GARFIELD (AGFC) – On Saturday, May 20, a different sort of battle will shape up at the historic Pea Ridge National Military Park, “The Battle for the Bobwhite Field Day.”
The National Park Service, the Arkansas Game and Fish Commission, the National Bobwhite Conservation Initiative, the National Wild Turkey Federation, the Natural Resources Conservation Service, the Arkansas Forestry Commission, Ozark Regional Land Trust, Arkansas Master Naturalists, Northwest Arkansas Community College, Arkansas State Parks, Benton County Quail, and Pea Ridge National Military Park Foundation have all banded together to fight back land uses that have changed the landscape and its ability to provide habitat for northern bobwhite.
Modern land use practices have shut out quail, grassland songbirds, pollinators and other native species. Pea Ridge is the first NPS property in the nation to be declared a bobwhite focal area by the NBCI. This designation coincides with the renewed vigor of the AGFC’s northern bobwhite program to make quail restoration the Commission’s number one priority in Arkansas.
“There’s no better place or time for a bobwhite field day than Pea Ridge right now,” said Pea Ridge Park Biologist Nolan Moore. “We hope to attract landowners and others interested in history, bobwhites, grassland birds or pollinators and demonstrate the changes in the landscape that need to be made. It’s doable and we’re doing it. We want people to see and experience it. And they shouldn’t be surprised if they hear a few bobwhite calls during the day.”
The field day is scheduled from 9 a.m. until 2:30 p.m., and will highlight the practices used at the park to create a bobwhite-friendly landscape while restoring the land back to more of its appearance during the Civil War era.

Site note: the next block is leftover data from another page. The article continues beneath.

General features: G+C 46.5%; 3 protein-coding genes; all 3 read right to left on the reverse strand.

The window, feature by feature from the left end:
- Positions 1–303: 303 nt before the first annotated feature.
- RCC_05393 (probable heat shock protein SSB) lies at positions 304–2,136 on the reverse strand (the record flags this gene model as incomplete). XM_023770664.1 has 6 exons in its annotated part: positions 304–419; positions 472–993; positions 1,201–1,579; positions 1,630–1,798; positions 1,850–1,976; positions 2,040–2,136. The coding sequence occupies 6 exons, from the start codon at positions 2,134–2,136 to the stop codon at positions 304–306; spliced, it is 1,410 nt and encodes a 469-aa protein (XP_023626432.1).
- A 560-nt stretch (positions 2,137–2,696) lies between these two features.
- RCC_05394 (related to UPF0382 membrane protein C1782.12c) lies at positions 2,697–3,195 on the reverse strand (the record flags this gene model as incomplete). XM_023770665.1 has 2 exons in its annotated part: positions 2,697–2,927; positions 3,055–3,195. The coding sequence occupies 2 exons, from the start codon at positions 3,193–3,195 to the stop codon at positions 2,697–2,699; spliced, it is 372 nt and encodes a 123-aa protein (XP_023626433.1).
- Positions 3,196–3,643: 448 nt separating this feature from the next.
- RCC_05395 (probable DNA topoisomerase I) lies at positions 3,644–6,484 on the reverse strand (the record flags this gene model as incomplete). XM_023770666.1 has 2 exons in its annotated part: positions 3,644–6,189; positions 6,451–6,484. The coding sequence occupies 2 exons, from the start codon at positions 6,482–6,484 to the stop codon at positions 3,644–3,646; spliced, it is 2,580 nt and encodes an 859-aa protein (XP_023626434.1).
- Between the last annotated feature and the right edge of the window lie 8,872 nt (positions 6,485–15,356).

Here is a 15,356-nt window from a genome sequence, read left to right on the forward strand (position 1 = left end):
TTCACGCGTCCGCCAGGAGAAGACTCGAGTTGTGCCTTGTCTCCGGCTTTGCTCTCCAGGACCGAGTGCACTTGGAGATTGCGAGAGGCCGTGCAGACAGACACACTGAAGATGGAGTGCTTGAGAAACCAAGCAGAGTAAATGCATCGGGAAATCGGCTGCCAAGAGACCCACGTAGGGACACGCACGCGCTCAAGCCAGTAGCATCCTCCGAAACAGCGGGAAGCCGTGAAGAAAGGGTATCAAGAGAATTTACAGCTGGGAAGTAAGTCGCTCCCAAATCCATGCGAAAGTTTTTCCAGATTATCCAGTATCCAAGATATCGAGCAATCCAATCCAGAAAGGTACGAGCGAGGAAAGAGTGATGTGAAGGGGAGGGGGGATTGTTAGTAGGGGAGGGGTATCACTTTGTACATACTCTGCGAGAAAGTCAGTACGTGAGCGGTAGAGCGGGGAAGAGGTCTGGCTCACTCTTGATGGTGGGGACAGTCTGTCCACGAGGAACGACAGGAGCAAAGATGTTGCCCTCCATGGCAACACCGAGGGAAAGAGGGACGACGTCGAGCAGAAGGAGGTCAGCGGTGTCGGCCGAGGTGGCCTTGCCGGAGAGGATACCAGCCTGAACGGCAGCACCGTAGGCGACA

Marcus Asher, AGFC state quail coordinator, says resetting the clock to an earlier time definitely will help the habitat for northern bobwhite.
“Everything during that time frame was more open and native,” Asher said. “Removing the cedars that had crowded the landscape and the exotic grasses like fescue have been critical ongoing steps to rebuilding the habitat for quail. And boosting the habitat surrounding remnant populations such as this will be key in our efforts to bring back the bobwhite.”
According to Asher, creating good habitat near remnant populations is essential in quail management because stocking and relocation programs are not effective when northern bobwhites are involved.
“When you think about it, if stocking pen-raised birds were a good solution, we’d have robust quail populations where field trials take place from the birds that survive those trials,” Asher said. “And relocating quail with our current technology is too rough on wild birds for them to survive the process. We would also be taking away from remnant populations and hindering their growth.”
A bird dog demonstration will kick off the activities at 9 a.m. Asher will give presentations during the event, as well as Kevin Eads, Superintendent of Pea Ridge and NBCI Director Don McKenzie. University of Arkansas Graduate Student Phillip Stevenson also will have a thorough discussion on the importance of pollinators and how the park’s actions will enhance their habitat. Food will be available from 11 a.m. to 1 p.m.
Self-guided tours will feature seed drill demonstrations, bobwhite habitat requirements, field and grass management, and eastern red cedar removal at specified locations around the park. Bird dog demonstrations will be held adjacent to the park at Patton Road. Maps will be provided at each stop, and each station will have personnel ready to explain key activities and answer questions.
Call Pea Ridge National Military Park at (479) 451-8122, ext. 1225, for more information about the event and the restoration effort.